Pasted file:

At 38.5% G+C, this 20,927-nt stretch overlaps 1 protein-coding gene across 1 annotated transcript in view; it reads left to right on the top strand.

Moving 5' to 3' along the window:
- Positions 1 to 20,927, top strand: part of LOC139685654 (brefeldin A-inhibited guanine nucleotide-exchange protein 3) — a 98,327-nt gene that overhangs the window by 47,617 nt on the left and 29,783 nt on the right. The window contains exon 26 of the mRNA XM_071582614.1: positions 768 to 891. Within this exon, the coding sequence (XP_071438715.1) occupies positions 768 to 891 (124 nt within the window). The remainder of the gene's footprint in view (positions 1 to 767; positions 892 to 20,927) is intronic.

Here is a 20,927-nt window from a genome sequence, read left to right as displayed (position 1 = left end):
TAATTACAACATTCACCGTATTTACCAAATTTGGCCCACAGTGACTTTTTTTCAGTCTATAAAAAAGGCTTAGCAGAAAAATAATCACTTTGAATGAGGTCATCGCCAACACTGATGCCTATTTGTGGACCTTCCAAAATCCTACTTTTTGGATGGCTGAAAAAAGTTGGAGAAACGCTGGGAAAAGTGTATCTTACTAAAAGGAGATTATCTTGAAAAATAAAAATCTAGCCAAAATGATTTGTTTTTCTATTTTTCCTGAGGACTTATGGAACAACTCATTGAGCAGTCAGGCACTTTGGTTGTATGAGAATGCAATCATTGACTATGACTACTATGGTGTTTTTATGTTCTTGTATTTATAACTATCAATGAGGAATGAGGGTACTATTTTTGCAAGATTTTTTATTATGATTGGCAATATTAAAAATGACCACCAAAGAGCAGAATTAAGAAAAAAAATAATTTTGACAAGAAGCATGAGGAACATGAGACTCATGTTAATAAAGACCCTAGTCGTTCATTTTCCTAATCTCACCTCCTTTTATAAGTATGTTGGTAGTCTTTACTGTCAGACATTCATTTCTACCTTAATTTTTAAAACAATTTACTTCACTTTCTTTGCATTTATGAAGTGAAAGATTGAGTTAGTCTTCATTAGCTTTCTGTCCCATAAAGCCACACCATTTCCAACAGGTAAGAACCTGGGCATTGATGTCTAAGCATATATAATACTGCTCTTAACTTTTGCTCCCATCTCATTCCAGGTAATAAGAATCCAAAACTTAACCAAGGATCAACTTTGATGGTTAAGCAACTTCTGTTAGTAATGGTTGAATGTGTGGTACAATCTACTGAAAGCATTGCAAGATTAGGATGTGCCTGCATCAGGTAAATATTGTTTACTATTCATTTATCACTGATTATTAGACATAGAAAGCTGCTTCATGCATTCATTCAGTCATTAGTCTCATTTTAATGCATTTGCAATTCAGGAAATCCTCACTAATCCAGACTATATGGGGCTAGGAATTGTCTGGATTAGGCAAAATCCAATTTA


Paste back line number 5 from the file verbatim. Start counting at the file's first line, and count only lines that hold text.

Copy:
TAATTACAACATTCACCGTATTTACCAAATTTGGCCCACAGTGACTTTTTTTCAGTCTATAAAAAAGGCTTAGCAGAAAAATAATCACTTTGAATGAGGTCATCGCCAACACTGATGCCTATTTGTGGACCTTCCAAAATCCTACTTTTTGGATGGCTGAAAAAAGTTGGAGAAACGCTGGGAAAAGTGTATCTTACTAAAAGGAGATTATCTTGAAAAATAAAAATCTAGCCAAAATGATTTGTTTTTCTATTTTTCCTGAGGACTTATGGAACAACTCATTGAGCAGTCAGGCACTTTGGTTGTATGAGAATGCAATCATTGACTATGACTACTATGGTGTTTTTATGTTCTTGTATTTATAACTATCAATGAGGAATGAGGGTACTATTTTTGCAAGATTTTTTATTATGATTGGCAATATTAAAAATGACCACCAAAGAGCAGAATTAAGAAAAAAAATAATTTTGACAAGAAGCATGAGGAACATGAGACTCATGTTAATAAAGACCCTAGTCGTTCATTTTCCTAATCTCACCTCCTTTTATAAGTATGTTGGTAGTCTTTACTGTCAGACATTCATTTCTACCTTAATTTTTAAAACAATTTACTTCACTTTCTTTGCATTTATGAAGTGAAAGATTGAGTTAGTCTTCATTAGCTTTCTGTCCCATAAAGCCACACCATTTCCAACAGGTAAGAACCTGGGCATTGATGTCTAAGCATATATAATACTGCTCTTAACTTTTGCTCCCATCTCATTCCAGGTAATAAGAATCCAAAACTTAACCAAGGATCAACTTTGATGGTTAAGCAACTTCTGTTAGTAATGGTTGAATGTGTGGTACAATCTACTGAAAGCATTGCAAGATTAGGATGTGCCTGCATCAGGTAAATATTGTTTACTATTCATTTATCACTGATTATTAGACATAGAAAGCTGCTTCATGCATTCATTCAGTCATTAGTCTCATTTTAATGCATTTGCAATTCAGGAAATCCTCACTAATCCAGACTATATGGGGCTAGGAATTGTCTGGATTAGGCAAAATCCAATTTA